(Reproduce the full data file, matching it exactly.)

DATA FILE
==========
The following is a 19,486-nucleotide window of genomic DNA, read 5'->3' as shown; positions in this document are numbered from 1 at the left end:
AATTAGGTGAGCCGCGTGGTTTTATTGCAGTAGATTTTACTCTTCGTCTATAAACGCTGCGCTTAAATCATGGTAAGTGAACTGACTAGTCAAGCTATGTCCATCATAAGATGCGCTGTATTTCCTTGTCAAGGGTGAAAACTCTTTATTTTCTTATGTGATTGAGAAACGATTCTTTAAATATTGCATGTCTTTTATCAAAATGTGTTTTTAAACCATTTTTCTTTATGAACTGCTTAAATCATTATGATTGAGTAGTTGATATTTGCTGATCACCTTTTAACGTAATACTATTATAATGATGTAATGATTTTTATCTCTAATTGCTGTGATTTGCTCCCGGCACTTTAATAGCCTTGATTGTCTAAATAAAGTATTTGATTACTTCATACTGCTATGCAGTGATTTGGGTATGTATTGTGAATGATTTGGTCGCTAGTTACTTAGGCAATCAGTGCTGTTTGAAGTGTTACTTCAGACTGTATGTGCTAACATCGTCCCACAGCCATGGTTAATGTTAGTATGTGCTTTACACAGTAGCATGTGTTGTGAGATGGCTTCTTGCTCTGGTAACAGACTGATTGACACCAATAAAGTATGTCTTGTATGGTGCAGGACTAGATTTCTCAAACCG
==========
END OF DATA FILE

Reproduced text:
The following is a 19,486-nucleotide window of genomic DNA, read 5'->3' as shown; positions in this document are numbered from 1 at the left end:
AATTAGGTGAGCCGCGTGGTTTTATTGCAGTAGATTTTACTCTTCGTCTATAAACGCTGCGCTTAAATCATGGTAAGTGAACTGACTAGTCAAGCTATGTCCATCATAAGATGCGCTGTATTTCCTTGTCAAGGGTGAAAACTCTTTATTTTCTTATGTGATTGAGAAACGATTCTTTAAATATTGCATGTCTTTTATCAAAATGTGTTTTTAAACCATTTTTCTTTATGAACTGCTTAAATCATTATGATTGAGTAGTTGATATTTGCTGATCACCTTTTAACGTAATACTATTATAATGATGTAATGATTTTTATCTCTAATTGCTGTGATTTGCTCCCGGCACTTTAATAGCCTTGATTGTCTAAATAAAGTATTTGATTACTTCATACTGCTATGCAGTGATTTGGGTATGTATTGTGAATGATTTGGTCGCTAGTTACTTAGGCAATCAGTGCTGTTTGAAGTGTTACTTCAGACTGTATGTGCTAACATCGTCCCACAGCCATGGTTAATGTTAGTATGTGCTTTACACAGTAGCATGTGTTGTGAGATGGCTTCTTGCTCTGGTAACAGACTGATTGACACCAATAAAGTATGTCTTGTATGGTGCAGGACTAGATTTCTCAAACCG